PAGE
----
• Enhanced recovery protocols after hip or knee replacement reduced hospital stays by on average 3.3 days (2 RCTs from Denmark and Iceland, 140 participants). Other outcomes, where reported, were either better or no worse than usual care.
  • UK studies found enhanced recovery protocols for hip or knee replacement shortened hospital stays by less than a day to 4.5 days (7 studies) and on average 2.4 days after colorectal surgery (3 studies).
  • Only 15 of the studies analysed included cost-effectiveness calculations. As costs reflected length of stay, those studies which showed strategies could reduce length of stay tended to find that the strategies were cost-effective. However, there was too much variation between studies to give a reliable figure for this.

 

What does current guidance say on this issue?

There are no guidelines on the use of specific multi-component interventions to reduce hospital stay published by NICE, the Royal College of Surgeons of England, or the Royal College of Anaesthetists.

Most specialist society guidelines address the specific surgical techniques or issues such as training and staffing for safety. Many NHS trusts have now implemented enhanced recovery programmes.

 

What are the implications?

Despite the moderate to low quality of some of the evidence, this review suggests that strategies designed to improve recovery from some planned surgeries are effective in reducing hospital stay and thus are likely to be cost-effective.

These strategies should, therefore, be given careful consideration by hospital managers wishing to manage the rising demand of people over 60 having planned surgical treatment.

 

Citation and Funding

Nunns M, Shaw L, Briscoe S et al. Multicomponent hospital-led interventions to reduce hospital stay for older adults following elective surgery: a systematic review. Health Serv Deliv Res. 2019;7(40).

The study was funded by the NIHR Health Services and Delivery Research Programme (project number 16/47/22).

 

Bibliography

Oxford University Hospitals NHS Foundation Trust. Enhanced recovery after surgery (ERAS). Oxford University Hospitals NHS Foundation Trust. Oxford; 2012.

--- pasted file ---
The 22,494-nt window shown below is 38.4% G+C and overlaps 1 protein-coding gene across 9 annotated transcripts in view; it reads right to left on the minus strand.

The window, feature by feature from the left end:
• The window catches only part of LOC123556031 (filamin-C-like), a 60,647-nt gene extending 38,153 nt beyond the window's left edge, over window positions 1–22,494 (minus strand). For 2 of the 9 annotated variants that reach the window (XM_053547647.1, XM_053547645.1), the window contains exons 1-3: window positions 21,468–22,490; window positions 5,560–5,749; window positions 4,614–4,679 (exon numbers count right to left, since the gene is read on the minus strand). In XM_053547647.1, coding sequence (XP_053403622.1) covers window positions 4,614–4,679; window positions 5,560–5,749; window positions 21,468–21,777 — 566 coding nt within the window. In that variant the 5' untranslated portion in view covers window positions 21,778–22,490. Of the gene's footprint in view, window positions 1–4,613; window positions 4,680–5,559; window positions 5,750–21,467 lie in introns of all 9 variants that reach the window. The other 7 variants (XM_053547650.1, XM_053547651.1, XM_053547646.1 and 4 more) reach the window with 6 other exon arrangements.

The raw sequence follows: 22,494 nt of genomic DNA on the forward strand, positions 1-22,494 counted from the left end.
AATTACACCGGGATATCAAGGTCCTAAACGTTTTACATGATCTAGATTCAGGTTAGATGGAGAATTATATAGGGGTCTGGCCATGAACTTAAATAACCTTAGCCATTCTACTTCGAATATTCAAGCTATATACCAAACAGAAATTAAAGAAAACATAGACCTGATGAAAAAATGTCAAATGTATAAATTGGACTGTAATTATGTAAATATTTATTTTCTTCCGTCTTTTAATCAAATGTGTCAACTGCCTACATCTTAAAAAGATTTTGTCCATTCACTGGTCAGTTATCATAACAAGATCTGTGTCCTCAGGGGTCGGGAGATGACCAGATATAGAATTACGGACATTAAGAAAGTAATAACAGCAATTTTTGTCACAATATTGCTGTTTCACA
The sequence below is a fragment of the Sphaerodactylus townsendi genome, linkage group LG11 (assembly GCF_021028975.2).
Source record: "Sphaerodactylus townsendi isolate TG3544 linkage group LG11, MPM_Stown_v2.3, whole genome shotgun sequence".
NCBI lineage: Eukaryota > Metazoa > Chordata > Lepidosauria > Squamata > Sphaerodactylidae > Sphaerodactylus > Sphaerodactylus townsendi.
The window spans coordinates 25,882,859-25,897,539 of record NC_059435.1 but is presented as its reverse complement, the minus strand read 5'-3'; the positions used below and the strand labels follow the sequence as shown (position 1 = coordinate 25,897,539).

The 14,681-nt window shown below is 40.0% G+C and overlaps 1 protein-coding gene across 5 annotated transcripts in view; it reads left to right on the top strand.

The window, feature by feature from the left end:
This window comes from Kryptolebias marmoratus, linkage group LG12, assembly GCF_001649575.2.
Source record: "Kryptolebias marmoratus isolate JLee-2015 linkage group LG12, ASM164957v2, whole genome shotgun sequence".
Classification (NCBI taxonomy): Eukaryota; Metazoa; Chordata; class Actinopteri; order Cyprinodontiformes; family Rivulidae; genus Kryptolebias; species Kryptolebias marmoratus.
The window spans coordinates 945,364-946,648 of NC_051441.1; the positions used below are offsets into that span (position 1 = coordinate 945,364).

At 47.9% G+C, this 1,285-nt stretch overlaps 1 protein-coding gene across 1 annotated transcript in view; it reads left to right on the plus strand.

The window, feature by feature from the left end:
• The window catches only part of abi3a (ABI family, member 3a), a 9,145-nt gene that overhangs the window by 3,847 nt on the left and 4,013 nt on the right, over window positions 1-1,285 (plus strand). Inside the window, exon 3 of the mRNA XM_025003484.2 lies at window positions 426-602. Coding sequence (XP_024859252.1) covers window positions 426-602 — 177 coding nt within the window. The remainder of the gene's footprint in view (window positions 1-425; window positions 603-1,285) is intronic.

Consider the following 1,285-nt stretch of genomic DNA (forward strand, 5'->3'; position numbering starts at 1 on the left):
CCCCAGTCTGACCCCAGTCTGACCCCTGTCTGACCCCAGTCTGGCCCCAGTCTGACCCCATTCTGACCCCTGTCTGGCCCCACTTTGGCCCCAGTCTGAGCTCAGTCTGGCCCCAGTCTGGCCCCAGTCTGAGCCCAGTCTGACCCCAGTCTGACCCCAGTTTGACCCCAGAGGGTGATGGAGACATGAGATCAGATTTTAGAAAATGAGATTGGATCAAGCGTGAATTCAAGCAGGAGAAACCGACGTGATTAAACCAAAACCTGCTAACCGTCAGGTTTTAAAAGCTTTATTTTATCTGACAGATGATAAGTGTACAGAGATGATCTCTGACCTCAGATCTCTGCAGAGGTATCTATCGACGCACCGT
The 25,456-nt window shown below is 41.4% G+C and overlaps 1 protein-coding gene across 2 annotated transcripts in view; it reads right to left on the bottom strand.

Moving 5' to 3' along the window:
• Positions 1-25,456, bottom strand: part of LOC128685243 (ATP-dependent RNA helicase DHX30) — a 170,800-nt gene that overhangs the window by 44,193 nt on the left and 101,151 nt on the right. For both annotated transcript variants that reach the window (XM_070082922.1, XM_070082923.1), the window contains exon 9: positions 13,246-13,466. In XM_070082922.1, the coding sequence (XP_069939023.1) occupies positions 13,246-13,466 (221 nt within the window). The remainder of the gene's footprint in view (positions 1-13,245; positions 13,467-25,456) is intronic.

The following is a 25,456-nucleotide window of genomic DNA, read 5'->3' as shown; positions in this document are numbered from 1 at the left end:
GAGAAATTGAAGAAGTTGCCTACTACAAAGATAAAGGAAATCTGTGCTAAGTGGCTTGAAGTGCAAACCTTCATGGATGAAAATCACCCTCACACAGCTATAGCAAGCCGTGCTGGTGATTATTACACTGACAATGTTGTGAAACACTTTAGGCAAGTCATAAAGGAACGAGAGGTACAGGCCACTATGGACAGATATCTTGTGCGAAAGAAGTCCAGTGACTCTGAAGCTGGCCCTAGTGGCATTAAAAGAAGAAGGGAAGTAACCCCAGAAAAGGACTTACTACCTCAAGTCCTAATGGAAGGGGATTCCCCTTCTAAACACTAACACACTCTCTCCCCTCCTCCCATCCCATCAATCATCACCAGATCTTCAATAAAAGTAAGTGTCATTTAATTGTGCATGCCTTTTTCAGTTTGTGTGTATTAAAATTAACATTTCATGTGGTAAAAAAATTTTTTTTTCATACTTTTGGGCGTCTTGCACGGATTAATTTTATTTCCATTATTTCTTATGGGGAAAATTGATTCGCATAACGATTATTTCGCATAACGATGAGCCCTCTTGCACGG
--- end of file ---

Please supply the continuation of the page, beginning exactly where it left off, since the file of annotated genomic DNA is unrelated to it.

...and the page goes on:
University Hospital Southampton NHS Foundation Trust. Patient information and advice: enhanced recovery programme. Total hip replacement. University Hospital Southampton NHS Foundation Trust. Southampton; 2019.

Produced by the University of Southampton and Bazian on behalf of NIHR through the NIHR Dissemination Centre

 

Definitions

Template content only

Commentaries

Expert commentary

Prehabilitation and enhanced recovery pathways are relatively recent innovations for older people undergoing elective surgery. At risk of oversimplifying a 178-page article, the results are ‘sooner, healthier and cheaper’.

This is welcome in the bed-pressured NHS. The findings are likely to generalise to all types of non-day case elective surgery undertaken in older people.

The studies examined in the review were remarkably unselective, indicating that these interventions can be routine for all older people undergoing elective surgery rather than surgeons having to pick and choose.

This will surely help them to be embedded as part of normal practice.   

John Gladman, Professor of Medicine of Older People, University of Nottingham; Honorary Consultant in Health Care of Older People, Nottingham University Hospitals NHS Trust

The commentator declares no conflicting interests